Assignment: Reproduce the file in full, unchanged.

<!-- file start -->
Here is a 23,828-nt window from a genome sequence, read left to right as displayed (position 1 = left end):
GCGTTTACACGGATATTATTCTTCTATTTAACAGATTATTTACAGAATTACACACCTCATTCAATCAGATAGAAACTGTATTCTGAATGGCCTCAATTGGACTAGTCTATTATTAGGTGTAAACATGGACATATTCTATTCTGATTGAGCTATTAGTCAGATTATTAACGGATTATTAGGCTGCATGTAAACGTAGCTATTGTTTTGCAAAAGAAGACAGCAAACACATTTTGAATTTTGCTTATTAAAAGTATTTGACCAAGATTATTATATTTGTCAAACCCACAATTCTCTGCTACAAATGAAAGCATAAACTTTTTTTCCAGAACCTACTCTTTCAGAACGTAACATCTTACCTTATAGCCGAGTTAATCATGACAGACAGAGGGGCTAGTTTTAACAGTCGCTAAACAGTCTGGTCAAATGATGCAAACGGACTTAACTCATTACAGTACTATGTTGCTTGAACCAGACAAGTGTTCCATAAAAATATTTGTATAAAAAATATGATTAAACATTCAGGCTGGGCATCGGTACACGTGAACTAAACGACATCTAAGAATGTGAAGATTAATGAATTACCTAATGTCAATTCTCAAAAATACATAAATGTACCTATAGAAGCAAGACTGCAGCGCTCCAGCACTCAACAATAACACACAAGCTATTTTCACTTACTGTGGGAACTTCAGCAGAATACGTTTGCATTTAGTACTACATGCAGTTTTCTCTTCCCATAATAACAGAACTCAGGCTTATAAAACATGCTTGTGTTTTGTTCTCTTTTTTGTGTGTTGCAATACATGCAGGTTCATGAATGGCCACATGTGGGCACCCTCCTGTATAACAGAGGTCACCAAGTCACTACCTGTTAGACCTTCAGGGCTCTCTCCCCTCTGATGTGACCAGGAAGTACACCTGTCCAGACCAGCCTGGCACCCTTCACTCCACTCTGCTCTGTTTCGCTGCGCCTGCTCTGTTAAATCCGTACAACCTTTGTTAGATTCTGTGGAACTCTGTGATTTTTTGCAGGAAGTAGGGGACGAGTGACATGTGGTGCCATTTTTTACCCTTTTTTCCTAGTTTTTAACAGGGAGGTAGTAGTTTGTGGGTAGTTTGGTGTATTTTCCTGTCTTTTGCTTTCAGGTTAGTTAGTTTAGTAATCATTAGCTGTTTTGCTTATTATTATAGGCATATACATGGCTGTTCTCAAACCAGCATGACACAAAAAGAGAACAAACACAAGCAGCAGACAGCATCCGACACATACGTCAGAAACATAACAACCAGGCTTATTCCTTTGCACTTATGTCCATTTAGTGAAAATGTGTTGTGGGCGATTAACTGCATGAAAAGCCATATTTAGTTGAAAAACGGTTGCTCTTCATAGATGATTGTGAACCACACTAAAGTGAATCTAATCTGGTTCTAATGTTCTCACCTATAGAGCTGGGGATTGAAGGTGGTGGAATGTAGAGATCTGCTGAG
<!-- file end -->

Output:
Here is a 23,828-nt window from a genome sequence, read left to right as displayed (position 1 = left end):
GCGTTTACACGGATATTATTCTTCTATTTAACAGATTATTTACAGAATTACACACCTCATTCAATCAGATAGAAACTGTATTCTGAATGGCCTCAATTGGACTAGTCTATTATTAGGTGTAAACATGGACATATTCTATTCTGATTGAGCTATTAGTCAGATTATTAACGGATTATTAGGCTGCATGTAAACGTAGCTATTGTTTTGCAAAAGAAGACAGCAAACACATTTTGAATTTTGCTTATTAAAAGTATTTGACCAAGATTATTATATTTGTCAAACCCACAATTCTCTGCTACAAATGAAAGCATAAACTTTTTTTCCAGAACCTACTCTTTCAGAACGTAACATCTTACCTTATAGCCGAGTTAATCATGACAGACAGAGGGGCTAGTTTTAACAGTCGCTAAACAGTCTGGTCAAATGATGCAAACGGACTTAACTCATTACAGTACTATGTTGCTTGAACCAGACAAGTGTTCCATAAAAATATTTGTATAAAAAATATGATTAAACATTCAGGCTGGGCATCGGTACACGTGAACTAAACGACATCTAAGAATGTGAAGATTAATGAATTACCTAATGTCAATTCTCAAAAATACATAAATGTACCTATAGAAGCAAGACTGCAGCGCTCCAGCACTCAACAATAACACACAAGCTATTTTCACTTACTGTGGGAACTTCAGCAGAATACGTTTGCATTTAGTACTACATGCAGTTTTCTCTTCCCATAATAACAGAACTCAGGCTTATAAAACATGCTTGTGTTTTGTTCTCTTTTTTGTGTGTTGCAATACATGCAGGTTCATGAATGGCCACATGTGGGCACCCTCCTGTATAACAGAGGTCACCAAGTCACTACCTGTTAGACCTTCAGGGCTCTCTCCCCTCTGATGTGACCAGGAAGTACACCTGTCCAGACCAGCCTGGCACCCTTCACTCCACTCTGCTCTGTTTCGCTGCGCCTGCTCTGTTAAATCCGTACAACCTTTGTTAGATTCTGTGGAACTCTGTGATTTTTTGCAGGAAGTAGGGGACGAGTGACATGTGGTGCCATTTTTTACCCTTTTTTCCTAGTTTTTAACAGGGAGGTAGTAGTTTGTGGGTAGTTTGGTGTATTTTCCTGTCTTTTGCTTTCAGGTTAGTTAGTTTAGTAATCATTAGCTGTTTTGCTTATTATTATAGGCATATACATGGCTGTTCTCAAACCAGCATGACACAAAAAGAGAACAAACACAAGCAGCAGACAGCATCCGACACATACGTCAGAAACATAACAACCAGGCTTATTCCTTTGCACTTATGTCCATTTAGTGAAAATGTGTTGTGGGCGATTAACTGCATGAAAAGCCATATTTAGTTGAAAAACGGTTGCTCTTCATAGATGATTGTGAACCACACTAAAGTGAATCTAATCTGGTTCTAATGTTCTCACCTATAGAGCTGGGGATTGAAGGTGGTGGAATGTAGAGATCTGCTGAG